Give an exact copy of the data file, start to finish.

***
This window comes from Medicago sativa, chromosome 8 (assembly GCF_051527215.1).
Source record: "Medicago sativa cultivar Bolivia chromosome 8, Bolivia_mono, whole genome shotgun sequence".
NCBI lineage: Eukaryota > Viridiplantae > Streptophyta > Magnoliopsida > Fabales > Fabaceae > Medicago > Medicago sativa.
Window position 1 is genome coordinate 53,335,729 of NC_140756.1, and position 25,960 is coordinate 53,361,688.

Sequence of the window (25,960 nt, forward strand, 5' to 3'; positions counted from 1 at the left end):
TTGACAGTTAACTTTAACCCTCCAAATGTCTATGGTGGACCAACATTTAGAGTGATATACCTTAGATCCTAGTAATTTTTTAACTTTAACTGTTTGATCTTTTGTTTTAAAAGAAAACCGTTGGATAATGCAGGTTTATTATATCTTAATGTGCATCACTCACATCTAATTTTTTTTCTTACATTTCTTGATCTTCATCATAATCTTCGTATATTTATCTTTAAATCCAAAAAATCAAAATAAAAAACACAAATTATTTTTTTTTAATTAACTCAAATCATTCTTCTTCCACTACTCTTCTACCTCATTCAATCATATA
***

This window comes from Medicago sativa, chromosome 8 (assembly GCF_051527215.1).
Source record: "Medicago sativa cultivar Bolivia chromosome 8, Bolivia_mono, whole genome shotgun sequence".
NCBI lineage: Eukaryota > Viridiplantae > Streptophyta > Magnoliopsida > Fabales > Fabaceae > Medicago > Medicago sativa.
Window position 1 is genome coordinate 53,335,729 of NC_140756.1, and position 25,960 is coordinate 53,361,688.

Sequence of the window (25,960 nt, forward strand, 5' to 3'; positions counted from 1 at the left end):
TTGACAGTTAACTTTAACCCTCCAAATGTCTATGGTGGACCAACATTTAGAGTGATATACCTTAGATCCTAGTAATTTTTTAACTTTAACTGTTTGATCTTTTGTTTTAAAAGAAAACCGTTGGATAATGCAGGTTTATTATATCTTAATGTGCATCACTCACATCTAATTTTTTTTCTTACATTTCTTGATCTTCATCATAATCTTCGTATATTTATCTTTAAATCCAAAAAATCAAAATAAAAAACACAAATTATTTTTTTTTAATTAACTCAAATCATTCTTCTTCCACTACTCTTCTACCTCATTCAATCATATA